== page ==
A team of researchers has revealed the reason behind women being afflicted with gastrointestinal (GI) disorders more often than men. Although this could be because men and women handle the condition differently, "toughing it out" versus getting it checked out.
Studies suggest that the GI system behaves differently in women because of sex-related features in the brain. Penn State Hershey College of Medicine's Tanja Babic found that the nerve cells that control the movement of food through the intestines are more sluggish in response to brain inputs in women than in men.
Babic said that females also show differences in brain structure and function compared to males, including higher levels of GABA (gamma-aminobutyric acid), an inhibitory neurotransmitter. Since GABA influences the activity of neurons that control digestion, I wanted to investigate whether GABA activity in these neurons is different in males and females.
To identify these differences, Babic measured the type of nerve signal received from the brain and the nerves' responsiveness to the signals in rats. She found that the nerves in female rats received more signals that suppress the intestinal movement of food. The nerves were also less responsive when stimulated.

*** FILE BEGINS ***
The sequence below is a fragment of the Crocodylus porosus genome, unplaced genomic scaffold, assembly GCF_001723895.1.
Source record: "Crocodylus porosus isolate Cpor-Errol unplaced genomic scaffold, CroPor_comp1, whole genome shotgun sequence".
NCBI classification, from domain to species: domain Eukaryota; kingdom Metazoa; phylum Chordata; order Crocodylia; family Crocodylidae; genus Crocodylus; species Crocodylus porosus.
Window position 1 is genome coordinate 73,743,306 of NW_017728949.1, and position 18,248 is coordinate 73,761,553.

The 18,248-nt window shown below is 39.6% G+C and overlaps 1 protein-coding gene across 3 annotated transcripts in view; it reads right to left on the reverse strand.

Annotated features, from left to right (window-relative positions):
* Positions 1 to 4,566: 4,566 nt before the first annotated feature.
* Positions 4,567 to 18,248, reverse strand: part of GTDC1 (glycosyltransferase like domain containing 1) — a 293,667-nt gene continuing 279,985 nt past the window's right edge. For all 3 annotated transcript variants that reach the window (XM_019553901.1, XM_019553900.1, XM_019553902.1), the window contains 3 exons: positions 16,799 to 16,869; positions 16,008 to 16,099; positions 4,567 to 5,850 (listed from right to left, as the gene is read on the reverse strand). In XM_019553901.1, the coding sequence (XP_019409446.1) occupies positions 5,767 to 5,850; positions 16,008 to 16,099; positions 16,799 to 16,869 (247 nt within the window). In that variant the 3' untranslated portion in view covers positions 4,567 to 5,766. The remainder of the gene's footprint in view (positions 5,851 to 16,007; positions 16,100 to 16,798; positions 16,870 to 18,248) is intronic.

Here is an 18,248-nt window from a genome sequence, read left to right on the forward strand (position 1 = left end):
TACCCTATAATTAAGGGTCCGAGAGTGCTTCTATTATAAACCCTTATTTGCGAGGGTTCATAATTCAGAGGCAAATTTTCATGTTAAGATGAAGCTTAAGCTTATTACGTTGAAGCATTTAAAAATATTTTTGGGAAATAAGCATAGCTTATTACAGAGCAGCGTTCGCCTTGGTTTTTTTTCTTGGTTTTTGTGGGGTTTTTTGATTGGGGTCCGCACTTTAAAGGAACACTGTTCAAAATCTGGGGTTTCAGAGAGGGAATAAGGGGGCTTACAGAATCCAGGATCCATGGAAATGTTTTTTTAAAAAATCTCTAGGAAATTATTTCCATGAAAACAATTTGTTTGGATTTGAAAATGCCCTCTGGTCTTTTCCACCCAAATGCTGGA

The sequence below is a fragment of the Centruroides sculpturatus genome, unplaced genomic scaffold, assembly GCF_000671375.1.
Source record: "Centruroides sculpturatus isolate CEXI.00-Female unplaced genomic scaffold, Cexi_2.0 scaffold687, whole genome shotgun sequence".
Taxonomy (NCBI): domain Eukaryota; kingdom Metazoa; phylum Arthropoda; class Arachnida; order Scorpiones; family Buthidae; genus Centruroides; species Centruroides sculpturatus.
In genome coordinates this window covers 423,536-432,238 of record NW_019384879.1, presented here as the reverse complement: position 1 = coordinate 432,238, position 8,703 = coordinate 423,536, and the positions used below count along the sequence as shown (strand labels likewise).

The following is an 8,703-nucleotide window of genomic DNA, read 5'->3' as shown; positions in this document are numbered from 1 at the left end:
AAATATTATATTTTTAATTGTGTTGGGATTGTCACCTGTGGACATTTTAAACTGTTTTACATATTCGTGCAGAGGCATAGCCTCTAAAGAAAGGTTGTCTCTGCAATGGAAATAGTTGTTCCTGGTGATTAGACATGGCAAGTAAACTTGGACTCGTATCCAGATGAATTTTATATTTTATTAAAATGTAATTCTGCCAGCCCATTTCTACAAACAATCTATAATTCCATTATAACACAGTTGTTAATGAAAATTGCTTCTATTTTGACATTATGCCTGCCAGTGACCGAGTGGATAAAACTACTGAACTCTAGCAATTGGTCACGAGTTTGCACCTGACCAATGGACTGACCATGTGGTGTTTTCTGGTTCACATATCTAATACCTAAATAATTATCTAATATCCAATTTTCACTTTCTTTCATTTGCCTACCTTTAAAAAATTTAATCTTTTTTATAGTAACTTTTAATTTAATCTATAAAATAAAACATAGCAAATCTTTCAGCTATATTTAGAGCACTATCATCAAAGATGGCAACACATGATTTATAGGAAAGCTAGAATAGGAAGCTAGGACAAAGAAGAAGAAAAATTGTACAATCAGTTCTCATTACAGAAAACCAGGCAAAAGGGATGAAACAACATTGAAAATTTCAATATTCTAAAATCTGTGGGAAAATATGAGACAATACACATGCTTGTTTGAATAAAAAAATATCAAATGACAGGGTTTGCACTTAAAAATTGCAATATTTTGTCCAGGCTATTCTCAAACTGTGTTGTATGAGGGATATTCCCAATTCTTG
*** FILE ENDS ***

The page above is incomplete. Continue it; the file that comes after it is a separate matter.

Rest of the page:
According to Babic, the data support that the nerves controlling the intestines in females are less excitable and receive more inhibitory signals from the brain, offering one explanation of why digestion problems are more common in women.
Women have a higher prevalence of functional gastrointestinal (GI) disorders compared to men. Gastric motility is modulated by neurons of the dorsal motor nucleus of the vagus (DMV), and the activity of these neurons is regulated by a tonic GABAergic input. In general, females have been shown to have a higher expression of GABA throughout the central nervous system. The aim of this study was to investigate sex differences in the basic properties and GABAergic inputs to gastric-projecting DMV neurons.